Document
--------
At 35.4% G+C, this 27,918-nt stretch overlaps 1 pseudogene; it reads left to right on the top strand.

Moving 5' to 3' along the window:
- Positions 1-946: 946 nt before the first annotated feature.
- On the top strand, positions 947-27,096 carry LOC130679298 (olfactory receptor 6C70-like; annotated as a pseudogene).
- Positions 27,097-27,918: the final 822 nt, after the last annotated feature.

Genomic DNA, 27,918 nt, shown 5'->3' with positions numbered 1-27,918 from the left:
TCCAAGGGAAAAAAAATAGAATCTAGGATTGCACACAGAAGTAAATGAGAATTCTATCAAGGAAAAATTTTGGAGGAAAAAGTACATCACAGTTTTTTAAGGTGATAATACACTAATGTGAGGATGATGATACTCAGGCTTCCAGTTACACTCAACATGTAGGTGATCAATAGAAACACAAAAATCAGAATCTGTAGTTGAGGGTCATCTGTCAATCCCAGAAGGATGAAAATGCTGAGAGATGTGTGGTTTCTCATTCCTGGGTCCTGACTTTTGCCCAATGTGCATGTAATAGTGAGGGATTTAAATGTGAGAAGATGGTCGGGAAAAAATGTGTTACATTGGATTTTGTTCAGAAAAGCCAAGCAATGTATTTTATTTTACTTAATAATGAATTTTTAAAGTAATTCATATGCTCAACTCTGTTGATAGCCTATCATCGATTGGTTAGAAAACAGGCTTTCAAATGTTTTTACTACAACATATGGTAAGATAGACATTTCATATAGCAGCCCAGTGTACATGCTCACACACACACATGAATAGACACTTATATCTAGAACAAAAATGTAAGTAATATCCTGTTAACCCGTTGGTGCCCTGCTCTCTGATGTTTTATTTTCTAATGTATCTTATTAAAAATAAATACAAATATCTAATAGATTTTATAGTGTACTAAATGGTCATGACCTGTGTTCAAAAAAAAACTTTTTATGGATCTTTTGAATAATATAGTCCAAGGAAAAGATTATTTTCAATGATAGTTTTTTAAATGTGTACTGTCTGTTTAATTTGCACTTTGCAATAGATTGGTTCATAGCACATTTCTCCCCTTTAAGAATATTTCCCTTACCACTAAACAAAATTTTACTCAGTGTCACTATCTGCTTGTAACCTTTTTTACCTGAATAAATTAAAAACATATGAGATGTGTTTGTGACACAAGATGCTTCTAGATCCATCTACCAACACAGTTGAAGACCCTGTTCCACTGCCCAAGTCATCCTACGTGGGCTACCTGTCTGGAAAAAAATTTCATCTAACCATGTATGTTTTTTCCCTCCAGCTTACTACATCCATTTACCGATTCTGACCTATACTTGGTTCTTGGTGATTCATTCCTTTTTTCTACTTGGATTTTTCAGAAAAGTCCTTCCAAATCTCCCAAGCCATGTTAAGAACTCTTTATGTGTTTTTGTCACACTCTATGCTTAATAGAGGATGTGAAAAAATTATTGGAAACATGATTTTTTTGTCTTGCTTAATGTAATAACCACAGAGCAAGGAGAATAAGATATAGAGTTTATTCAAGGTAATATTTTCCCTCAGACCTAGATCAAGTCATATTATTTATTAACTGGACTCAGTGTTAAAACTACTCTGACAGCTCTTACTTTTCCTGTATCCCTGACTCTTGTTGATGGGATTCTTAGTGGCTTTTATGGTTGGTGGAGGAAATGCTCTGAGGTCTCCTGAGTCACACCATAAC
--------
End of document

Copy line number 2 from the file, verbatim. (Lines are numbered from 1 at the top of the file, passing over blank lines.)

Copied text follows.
Moving 5' to 3' along the window: